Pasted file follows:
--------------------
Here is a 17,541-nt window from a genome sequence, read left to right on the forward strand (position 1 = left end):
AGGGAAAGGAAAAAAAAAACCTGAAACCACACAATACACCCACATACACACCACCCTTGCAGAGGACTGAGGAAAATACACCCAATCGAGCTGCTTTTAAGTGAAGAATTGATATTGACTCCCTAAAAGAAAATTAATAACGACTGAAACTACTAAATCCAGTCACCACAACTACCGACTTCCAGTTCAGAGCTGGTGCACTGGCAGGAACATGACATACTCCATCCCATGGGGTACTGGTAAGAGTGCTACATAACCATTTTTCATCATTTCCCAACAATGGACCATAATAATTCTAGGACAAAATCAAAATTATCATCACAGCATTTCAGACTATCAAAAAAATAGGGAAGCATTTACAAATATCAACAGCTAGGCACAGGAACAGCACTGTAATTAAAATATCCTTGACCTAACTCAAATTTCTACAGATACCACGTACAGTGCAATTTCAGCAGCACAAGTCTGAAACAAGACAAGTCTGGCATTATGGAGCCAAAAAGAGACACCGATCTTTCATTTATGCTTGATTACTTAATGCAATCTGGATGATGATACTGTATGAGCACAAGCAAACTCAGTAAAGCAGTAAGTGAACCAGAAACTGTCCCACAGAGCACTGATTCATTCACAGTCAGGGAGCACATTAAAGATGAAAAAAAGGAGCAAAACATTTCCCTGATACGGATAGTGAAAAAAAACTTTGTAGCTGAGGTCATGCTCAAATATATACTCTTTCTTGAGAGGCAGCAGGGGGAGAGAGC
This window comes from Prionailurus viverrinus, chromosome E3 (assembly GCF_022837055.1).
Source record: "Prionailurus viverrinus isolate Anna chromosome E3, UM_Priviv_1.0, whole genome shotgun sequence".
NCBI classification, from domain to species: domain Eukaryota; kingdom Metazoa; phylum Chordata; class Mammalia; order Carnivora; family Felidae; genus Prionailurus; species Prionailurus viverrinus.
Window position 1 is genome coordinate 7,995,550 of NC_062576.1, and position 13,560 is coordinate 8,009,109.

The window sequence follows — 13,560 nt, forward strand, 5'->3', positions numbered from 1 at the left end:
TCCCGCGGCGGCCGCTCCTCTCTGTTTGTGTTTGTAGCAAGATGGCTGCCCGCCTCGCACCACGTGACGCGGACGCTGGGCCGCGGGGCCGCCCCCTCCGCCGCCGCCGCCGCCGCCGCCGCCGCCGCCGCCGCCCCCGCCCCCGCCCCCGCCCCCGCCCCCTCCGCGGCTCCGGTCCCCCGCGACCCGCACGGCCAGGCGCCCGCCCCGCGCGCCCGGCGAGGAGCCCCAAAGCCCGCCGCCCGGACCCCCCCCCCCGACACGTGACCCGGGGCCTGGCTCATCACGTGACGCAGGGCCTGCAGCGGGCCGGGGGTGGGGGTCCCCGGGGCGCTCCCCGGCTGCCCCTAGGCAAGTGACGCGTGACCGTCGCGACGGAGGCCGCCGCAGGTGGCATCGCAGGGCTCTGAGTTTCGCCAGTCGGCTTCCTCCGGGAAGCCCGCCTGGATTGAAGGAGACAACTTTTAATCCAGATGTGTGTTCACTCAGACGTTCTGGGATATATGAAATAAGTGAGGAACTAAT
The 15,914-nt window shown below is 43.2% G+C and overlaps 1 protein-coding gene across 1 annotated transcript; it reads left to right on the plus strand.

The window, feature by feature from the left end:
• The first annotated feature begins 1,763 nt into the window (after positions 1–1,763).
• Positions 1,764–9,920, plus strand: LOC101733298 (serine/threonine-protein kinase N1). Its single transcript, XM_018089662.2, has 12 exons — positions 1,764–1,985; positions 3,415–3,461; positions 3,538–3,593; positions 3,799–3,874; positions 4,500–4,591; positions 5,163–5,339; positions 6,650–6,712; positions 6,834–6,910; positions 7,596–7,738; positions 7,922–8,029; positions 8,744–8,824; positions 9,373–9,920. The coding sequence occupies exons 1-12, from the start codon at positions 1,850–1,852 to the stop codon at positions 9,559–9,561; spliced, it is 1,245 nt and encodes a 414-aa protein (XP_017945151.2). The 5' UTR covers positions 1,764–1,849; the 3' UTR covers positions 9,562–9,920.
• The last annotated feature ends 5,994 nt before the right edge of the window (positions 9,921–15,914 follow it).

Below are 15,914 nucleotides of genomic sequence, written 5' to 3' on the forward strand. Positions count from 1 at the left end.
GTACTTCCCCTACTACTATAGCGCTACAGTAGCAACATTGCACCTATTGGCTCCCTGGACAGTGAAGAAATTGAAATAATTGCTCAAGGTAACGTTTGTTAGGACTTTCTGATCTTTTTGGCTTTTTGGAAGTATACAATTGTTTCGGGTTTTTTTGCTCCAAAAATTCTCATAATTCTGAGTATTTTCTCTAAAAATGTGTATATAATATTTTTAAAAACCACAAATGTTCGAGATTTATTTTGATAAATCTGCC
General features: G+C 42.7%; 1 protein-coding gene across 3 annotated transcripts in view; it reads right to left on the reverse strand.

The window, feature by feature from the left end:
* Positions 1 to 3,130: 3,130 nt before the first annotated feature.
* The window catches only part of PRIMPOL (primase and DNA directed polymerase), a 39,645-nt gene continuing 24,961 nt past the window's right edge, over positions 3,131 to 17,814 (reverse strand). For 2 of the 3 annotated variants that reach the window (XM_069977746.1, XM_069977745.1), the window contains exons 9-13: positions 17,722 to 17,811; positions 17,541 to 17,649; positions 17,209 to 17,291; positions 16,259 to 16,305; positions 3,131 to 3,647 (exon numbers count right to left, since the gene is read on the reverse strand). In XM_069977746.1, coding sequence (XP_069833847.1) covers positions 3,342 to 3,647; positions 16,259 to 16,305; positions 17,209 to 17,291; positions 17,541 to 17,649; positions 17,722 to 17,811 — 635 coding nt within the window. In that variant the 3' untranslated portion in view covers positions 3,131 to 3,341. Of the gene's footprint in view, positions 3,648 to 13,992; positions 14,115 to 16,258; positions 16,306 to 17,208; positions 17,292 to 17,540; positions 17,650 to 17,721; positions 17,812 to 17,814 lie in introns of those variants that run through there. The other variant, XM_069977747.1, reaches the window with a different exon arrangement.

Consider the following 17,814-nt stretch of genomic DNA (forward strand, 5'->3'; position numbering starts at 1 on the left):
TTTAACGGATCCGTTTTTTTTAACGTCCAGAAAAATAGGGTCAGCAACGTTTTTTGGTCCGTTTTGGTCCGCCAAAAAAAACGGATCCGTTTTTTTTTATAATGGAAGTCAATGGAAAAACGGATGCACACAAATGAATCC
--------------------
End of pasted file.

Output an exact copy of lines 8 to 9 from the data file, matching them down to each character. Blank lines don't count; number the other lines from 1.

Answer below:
TCCCGCGGCGGCCGCTCCTCTCTGTTTGTGTTTGTAGCAAGATGGCTGCCCGCCTCGCACCACGTGACGCGGACGCTGGGCCGCGGGGCCGCCCCCTCCGCCGCCGCCGCCGCCGCCGCCGCCGCCGCCGCCGCCCCCGCCCCCGCCCCCGCCCCCGCCCCCTCCGCGGCTCCGGTCCCCCGCGACCCGCACGGCCAGGCGCCCGCCCCGCGCGCCCGGCGAGGAGCCCCAAAGCCCGCCGCCCGGACCCCCCCCCCCGACACGTGACCCGGGGCCTGGCTCATCACGTGACGCAGGGCCTGCAGCGGGCCGGGGGTGGGGGTCCCCGGGGCGCTCCCCGGCTGCCCCTAGGCAAGTGACGCGTGACCGTCGCGACGGAGGCCGCCGCAGGTGGCATCGCAGGGCTCTGAGTTTCGCCAGTCGGCTTCCTCCGGGAAGCCCGCCTGGATTGAAGGAGACAACTTTTAATCCAGATGTGTGTTCACTCAGACGTTCTGGGATATATGAAATAAGTGAGGAACTAAT
The 15,914-nt window shown below is 43.2% G+C and overlaps 1 protein-coding gene across 1 annotated transcript; it reads left to right on the plus strand.